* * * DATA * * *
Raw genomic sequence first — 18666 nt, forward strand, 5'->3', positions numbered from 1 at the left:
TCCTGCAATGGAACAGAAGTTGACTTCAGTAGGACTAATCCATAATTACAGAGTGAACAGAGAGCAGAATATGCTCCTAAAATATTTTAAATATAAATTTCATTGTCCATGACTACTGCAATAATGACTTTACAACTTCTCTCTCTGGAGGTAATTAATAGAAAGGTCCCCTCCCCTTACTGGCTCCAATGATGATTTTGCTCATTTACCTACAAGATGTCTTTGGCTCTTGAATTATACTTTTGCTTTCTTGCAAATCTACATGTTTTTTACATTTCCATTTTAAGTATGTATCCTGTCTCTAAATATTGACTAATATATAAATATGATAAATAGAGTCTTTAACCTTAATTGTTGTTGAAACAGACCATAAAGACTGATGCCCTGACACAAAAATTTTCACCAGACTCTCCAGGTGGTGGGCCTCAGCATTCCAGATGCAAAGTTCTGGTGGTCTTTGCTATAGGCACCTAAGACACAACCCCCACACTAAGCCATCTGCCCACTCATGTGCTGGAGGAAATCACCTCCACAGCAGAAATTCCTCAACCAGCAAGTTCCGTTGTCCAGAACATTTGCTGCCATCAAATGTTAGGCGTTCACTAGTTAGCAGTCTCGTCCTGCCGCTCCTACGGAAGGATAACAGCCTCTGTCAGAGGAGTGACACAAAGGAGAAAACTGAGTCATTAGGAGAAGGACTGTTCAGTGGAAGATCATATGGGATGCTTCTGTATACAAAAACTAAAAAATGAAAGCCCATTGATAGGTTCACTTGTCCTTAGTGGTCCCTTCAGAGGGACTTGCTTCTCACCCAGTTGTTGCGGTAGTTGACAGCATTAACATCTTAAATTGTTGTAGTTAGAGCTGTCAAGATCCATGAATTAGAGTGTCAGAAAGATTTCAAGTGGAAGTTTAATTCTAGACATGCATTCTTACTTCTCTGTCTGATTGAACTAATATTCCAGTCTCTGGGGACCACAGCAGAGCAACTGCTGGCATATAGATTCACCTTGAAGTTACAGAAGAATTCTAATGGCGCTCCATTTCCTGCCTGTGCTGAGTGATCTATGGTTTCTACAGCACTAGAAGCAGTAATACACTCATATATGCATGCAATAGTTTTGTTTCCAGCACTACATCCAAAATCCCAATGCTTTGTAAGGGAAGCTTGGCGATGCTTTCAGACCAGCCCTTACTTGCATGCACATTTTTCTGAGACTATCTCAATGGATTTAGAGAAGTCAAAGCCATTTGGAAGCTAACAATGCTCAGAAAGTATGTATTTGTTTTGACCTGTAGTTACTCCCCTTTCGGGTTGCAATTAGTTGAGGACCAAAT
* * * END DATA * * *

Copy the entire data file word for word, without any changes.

Raw genomic sequence first — 18666 nt, forward strand, 5'->3', positions numbered from 1 at the left:
TCCTGCAATGGAACAGAAGTTGACTTCAGTAGGACTAATCCATAATTACAGAGTGAACAGAGAGCAGAATATGCTCCTAAAATATTTTAAATATAAATTTCATTGTCCATGACTACTGCAATAATGACTTTACAACTTCTCTCTCTGGAGGTAATTAATAGAAAGGTCCCCTCCCCTTACTGGCTCCAATGATGATTTTGCTCATTTACCTACAAGATGTCTTTGGCTCTTGAATTATACTTTTGCTTTCTTGCAAATCTACATGTTTTTTACATTTCCATTTTAAGTATGTATCCTGTCTCTAAATATTGACTAATATATAAATATGATAAATAGAGTCTTTAACCTTAATTGTTGTTGAAACAGACCATAAAGACTGATGCCCTGACACAAAAATTTTCACCAGACTCTCCAGGTGGTGGGCCTCAGCATTCCAGATGCAAAGTTCTGGTGGTCTTTGCTATAGGCACCTAAGACACAACCCCCACACTAAGCCATCTGCCCACTCATGTGCTGGAGGAAATCACCTCCACAGCAGAAATTCCTCAACCAGCAAGTTCCGTTGTCCAGAACATTTGCTGCCATCAAATGTTAGGCGTTCACTAGTTAGCAGTCTCGTCCTGCCGCTCCTACGGAAGGATAACAGCCTCTGTCAGAGGAGTGACACAAAGGAGAAAACTGAGTCATTAGGAGAAGGACTGTTCAGTGGAAGATCATATGGGATGCTTCTGTATACAAAAACTAAAAAATGAAAGCCCATTGATAGGTTCACTTGTCCTTAGTGGTCCCTTCAGAGGGACTTGCTTCTCACCCAGTTGTTGCGGTAGTTGACAGCATTAACATCTTAAATTGTTGTAGTTAGAGCTGTCAAGATCCATGAATTAGAGTGTCAGAAAGATTTCAAGTGGAAGTTTAATTCTAGACATGCATTCTTACTTCTCTGTCTGATTGAACTAATATTCCAGTCTCTGGGGACCACAGCAGAGCAACTGCTGGCATATAGATTCACCTTGAAGTTACAGAAGAATTCTAATGGCGCTCCATTTCCTGCCTGTGCTGAGTGATCTATGGTTTCTACAGCACTAGAAGCAGTAATACACTCATATATGCATGCAATAGTTTTGTTTCCAGCACTACATCCAAAATCCCAATGCTTTGTAAGGGAAGCTTGGCGATGCTTTCAGACCAGCCCTTACTTGCATGCACATTTTTCTGAGACTATCTCAATGGATTTAGAGAAGTCAAAGCCATTTGGAAGCTAACAATGCTCAGAAAGTATGTATTTGTTTTGACCTGTAGTTACTCCCCTTTCGGGTTGCAATTAGTTGAGGACCAAAT